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Beaverton School District
Beaverton School District

Beaverton Schools

Individualized Education Programs

Commonly referred to as an IEP, an individualized education program is a written plan that is designed for any student who receives special education and related services. IEPs are required for every special education student under the federal Individuals with Disabilities Education Act, or IDEA. The IEP describes the goals that are set for the student over the course of the school year and spells out any special supports needed to help achieve those goals. Parents/guardians are an important part of the IEP process.

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What to expect at the first IEP meeting?

Required Team Members:
  • Parent/Guardian (IDEA definition of “parent” is biological or adoptive parent, foster parent, legal guardian, an individual acting as a parent in place of biological or adoptive parent with whom the child lives, or a surrogate parent)

  • General Education Teacher(s)

  • Case Manager (IEP team member person who responsible for managing your student’s IEP, communicates with you about meetings, sends you copies of paperwork)

  • District Representative (IEP team member who is knowledgeable about the student, IDEA process, District resources, and potential determination of supports)

Optional Team Members:
  • Related Service Providers (Speech and Language Pathologist, School Psychologist, Occupational Therapist, Physical Therapist, Vision Specialist, Autism Consultant, Deaf and Hard of Hearing Teacher)

  • Other District Staff (Counselor, Building Administrator, Special Education Facilitator)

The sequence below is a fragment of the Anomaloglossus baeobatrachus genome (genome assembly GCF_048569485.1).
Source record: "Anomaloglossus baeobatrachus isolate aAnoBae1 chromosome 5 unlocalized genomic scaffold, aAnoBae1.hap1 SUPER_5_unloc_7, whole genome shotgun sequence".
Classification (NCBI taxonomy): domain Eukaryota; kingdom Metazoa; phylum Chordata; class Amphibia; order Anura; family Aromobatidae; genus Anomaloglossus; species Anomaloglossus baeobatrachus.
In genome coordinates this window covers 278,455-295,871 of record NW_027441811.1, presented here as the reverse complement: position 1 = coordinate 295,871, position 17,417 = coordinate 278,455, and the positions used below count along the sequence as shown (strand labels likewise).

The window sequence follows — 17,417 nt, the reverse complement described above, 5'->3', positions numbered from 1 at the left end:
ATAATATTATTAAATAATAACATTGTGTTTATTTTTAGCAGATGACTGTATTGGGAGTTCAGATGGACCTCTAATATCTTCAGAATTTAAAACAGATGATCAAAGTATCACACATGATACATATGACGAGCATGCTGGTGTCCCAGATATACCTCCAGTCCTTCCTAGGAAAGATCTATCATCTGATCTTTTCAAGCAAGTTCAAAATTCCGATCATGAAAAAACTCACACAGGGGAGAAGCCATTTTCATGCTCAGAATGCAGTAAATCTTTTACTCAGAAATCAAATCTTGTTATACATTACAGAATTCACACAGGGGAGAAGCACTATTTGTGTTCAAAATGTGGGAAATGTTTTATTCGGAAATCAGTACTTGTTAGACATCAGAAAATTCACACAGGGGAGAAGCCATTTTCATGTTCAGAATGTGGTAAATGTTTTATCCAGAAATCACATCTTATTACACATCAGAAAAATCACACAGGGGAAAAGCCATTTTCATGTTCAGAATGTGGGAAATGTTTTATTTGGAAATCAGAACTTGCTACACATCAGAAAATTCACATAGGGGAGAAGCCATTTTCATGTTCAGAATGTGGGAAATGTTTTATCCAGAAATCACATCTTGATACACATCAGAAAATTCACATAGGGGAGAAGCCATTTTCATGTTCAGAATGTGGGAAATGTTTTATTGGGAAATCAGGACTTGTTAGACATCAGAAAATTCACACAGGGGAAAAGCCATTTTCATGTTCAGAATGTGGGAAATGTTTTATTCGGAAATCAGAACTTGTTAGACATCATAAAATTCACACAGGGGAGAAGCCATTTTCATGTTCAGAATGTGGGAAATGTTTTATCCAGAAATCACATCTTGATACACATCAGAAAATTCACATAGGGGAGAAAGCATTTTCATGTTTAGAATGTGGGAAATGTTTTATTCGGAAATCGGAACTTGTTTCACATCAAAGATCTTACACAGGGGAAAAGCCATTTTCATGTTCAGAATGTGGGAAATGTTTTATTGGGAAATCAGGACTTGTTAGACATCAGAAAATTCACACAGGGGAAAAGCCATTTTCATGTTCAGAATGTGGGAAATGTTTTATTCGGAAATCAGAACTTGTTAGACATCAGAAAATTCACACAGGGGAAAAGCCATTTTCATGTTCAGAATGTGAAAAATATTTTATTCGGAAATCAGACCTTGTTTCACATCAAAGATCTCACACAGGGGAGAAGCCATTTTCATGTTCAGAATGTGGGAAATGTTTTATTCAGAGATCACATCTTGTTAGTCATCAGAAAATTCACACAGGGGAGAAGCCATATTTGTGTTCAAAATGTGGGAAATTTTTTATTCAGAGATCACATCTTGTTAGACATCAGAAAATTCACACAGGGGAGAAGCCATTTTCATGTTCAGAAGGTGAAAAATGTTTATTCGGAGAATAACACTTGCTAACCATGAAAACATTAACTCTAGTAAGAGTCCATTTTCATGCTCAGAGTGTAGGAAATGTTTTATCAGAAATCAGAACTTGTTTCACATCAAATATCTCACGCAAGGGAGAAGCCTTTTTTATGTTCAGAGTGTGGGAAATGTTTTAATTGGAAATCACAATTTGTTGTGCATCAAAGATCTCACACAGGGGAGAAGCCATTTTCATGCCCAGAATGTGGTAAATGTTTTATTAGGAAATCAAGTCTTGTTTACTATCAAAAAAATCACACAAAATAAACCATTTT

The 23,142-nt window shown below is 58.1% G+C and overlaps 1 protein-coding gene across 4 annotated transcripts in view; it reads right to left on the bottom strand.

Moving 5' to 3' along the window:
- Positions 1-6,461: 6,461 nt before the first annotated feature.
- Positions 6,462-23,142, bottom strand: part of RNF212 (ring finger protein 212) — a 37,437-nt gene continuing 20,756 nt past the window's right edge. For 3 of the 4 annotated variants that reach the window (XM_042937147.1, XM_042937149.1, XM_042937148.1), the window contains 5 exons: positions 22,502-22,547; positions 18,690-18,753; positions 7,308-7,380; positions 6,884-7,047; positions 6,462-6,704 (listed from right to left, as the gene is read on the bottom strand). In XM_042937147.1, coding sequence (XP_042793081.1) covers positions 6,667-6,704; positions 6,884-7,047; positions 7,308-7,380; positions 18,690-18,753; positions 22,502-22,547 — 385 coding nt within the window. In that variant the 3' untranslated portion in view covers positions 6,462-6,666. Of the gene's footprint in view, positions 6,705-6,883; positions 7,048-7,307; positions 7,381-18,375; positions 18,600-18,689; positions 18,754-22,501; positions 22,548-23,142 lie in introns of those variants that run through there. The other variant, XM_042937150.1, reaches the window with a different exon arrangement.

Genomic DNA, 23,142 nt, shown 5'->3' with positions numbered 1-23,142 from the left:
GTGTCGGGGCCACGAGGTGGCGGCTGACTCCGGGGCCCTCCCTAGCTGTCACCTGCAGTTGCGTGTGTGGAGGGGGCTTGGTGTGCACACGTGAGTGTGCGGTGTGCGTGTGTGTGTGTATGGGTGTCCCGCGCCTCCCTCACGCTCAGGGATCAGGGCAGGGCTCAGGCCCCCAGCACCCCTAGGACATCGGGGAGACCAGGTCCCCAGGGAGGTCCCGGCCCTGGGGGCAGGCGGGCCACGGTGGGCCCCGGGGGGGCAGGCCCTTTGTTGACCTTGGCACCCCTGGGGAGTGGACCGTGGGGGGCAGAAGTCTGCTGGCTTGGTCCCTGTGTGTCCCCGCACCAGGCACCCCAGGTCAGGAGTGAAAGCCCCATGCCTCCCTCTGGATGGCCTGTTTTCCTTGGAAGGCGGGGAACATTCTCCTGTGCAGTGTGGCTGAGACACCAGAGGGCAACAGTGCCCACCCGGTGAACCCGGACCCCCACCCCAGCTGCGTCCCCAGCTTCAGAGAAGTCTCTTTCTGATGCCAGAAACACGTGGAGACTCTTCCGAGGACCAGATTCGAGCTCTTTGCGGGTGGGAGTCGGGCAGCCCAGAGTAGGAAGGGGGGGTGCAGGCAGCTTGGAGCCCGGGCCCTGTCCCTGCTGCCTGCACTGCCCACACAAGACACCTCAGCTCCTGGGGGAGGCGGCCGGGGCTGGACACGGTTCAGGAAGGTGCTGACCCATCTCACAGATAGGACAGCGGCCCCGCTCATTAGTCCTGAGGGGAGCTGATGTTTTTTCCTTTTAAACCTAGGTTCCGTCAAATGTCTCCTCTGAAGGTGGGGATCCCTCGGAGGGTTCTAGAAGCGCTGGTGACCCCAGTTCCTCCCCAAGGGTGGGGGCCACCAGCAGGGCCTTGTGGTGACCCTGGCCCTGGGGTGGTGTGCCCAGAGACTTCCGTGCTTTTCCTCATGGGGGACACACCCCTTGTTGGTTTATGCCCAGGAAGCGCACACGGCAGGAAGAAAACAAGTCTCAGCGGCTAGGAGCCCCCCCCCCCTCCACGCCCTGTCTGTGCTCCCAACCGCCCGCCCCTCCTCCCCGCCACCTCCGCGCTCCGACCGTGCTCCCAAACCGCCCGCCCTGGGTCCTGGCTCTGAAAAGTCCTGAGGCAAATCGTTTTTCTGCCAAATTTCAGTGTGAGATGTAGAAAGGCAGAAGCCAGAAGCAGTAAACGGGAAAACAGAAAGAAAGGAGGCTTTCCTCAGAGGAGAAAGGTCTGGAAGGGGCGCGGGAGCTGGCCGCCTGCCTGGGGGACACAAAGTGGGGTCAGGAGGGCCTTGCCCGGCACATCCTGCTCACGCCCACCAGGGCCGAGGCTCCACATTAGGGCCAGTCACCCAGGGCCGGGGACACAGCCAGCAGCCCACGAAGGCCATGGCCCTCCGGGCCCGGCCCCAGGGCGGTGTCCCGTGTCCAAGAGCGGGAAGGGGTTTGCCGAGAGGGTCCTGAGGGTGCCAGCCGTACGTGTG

Prior to the Meeting:
  • Meeting Notice explaining the date and time of the meeting as well as the meeting participants

  • You may receive the draft of the IEP beforehand

During the meeting:
  • Someone will be designated the note taker

  • You will be offered a copy of your parental safeguards

After the meeting:
  • Within 10 school days of the meeting you will receive final copy of the IEP

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What does an IEP contain?

The IEP is a written document created for each child that qualifies for special education. 

It has specific information about your child and the education program designed to meet these needs, including:

  • Present levels of Academic Achievement and Functional Performance

    • Student strengths and areas of need

    • Parent/family concerns

  • Goals

  • Services, including related services (e.g. speech and language, occupational therapy, physical therapy, psychologist services)

  • Accommodations and/or modifications

  • Supports from School Personnel-consultation services from a variety of providers

As a parent you will attend this meeting with teachers and other school staff who know your child, have participated in the evaluations, and/or will be providing services to your child. You are a legally required member of the IEP team and your input is valuable. At the IEP meeting, you should: